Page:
1. Choose a set of books by one author. A set that is suggested in Strategies That Work that I think would be good for 2nd grade is by Kevin Henkes: Chrysanthemum, Julius, the Baby of the World, Owen, and Sheila Ray the Brave. Use this or use a set that you have and love.
2. Day 1: Introduce the lesson by telling students that good readers, not only think about
how books connect to their own lives, but how books connect to each other. We call these text to text connections. (Draw a book with an arrow connecting it to another book as a graphic representation for
students). Continue by telling them that over the next week you will be reading books by one author. Read one of the books aloud.
Day 2: Read another book by the same author. As you
read stop to model any text to text connections you can make between the two books you have read.
You may want to compare characters, the things that the characters do, the story or plot, the beginning, or the ending of the story.
Day 3 and beyond: Continue to read aloud books by the
same author and model the text
to text connections you are making. As students are ready let them share their connections also. Remind students each day that good readers make text to text connections to help them understand what they read.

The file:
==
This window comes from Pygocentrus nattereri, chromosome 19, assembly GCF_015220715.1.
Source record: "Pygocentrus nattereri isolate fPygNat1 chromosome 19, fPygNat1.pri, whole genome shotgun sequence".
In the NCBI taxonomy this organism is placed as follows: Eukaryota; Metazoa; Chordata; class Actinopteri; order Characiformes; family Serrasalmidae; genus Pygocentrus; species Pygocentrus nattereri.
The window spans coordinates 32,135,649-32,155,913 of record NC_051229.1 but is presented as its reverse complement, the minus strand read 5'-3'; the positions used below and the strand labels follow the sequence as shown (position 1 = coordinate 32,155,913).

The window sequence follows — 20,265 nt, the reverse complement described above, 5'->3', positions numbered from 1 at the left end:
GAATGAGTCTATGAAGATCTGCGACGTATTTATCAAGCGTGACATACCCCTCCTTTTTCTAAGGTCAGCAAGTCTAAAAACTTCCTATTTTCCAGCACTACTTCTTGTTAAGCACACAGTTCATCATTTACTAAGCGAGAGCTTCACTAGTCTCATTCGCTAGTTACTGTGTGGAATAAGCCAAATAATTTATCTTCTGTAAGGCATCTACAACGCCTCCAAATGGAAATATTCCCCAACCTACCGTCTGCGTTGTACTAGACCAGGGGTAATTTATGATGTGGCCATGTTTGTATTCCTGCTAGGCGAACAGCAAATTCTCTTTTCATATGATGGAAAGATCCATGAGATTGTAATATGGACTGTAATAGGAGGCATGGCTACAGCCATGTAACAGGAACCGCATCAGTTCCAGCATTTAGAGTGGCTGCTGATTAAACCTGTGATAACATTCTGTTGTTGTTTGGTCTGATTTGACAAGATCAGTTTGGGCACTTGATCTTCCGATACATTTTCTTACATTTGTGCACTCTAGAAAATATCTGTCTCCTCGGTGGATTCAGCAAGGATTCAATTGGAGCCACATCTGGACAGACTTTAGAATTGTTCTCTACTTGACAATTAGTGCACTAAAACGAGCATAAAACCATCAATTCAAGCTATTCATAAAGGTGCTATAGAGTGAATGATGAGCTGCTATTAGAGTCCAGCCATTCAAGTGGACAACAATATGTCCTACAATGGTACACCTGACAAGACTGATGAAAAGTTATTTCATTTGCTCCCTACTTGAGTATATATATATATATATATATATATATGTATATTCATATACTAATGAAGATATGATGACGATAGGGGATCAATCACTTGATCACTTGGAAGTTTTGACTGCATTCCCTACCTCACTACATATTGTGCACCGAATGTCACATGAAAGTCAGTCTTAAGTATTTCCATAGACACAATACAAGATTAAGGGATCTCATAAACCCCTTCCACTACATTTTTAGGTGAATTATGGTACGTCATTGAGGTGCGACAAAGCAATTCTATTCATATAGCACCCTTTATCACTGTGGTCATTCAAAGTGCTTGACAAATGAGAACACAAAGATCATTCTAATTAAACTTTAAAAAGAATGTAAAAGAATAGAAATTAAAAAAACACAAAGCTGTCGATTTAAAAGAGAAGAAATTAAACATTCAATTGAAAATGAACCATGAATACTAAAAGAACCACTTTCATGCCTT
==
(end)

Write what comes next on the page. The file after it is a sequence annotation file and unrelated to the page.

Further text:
Note: When I am modeling I find it helpful to put a post it on the page of the book with
notes about what I want to say. Then I know where in the text I want to stop and model and what I want to say. When I get to that page for read aloud I take the post it off the page I am about to read and stick it on the back of the book. So then I can read my notes while I show the picture.
Lesson: Charting Text to Self and Text to Text Connections
After you have worked on Text to Self Connections label a piece of chart paper "Text to Self
Connections" include the drawing of the book with the arrow pointing to the stick person if you think it will be helpful. Tell the students that as you are reading books at read aloud
time if they make a text to self connection they can share it with the group and you will record the name of the book and the student's name next to it on the chart.
Later, after you have worked
with Text to Text Connections you can add a second chart and work on them both.
Submitted by CheriSumm@aol.com.
Wyann, firstname.lastname@example.org created additional lesson ideas on
teaching connections. In addition, she has created a t-chart you can use with your students. The lessons were created in Word and recreated in Adobe Acrobat.
Viewing difficulties contact email@example.com
Double click the above link(s) and providing you have the required
software installed on your computer, the file will download, and automatically activate the appropriate program (Word or Adobe Acrobat) allowing you to see and use the requested file.
may also use your right mouse button to hilight the desired file and then choose save target and save the file in the desired folder on your computer for later viewing.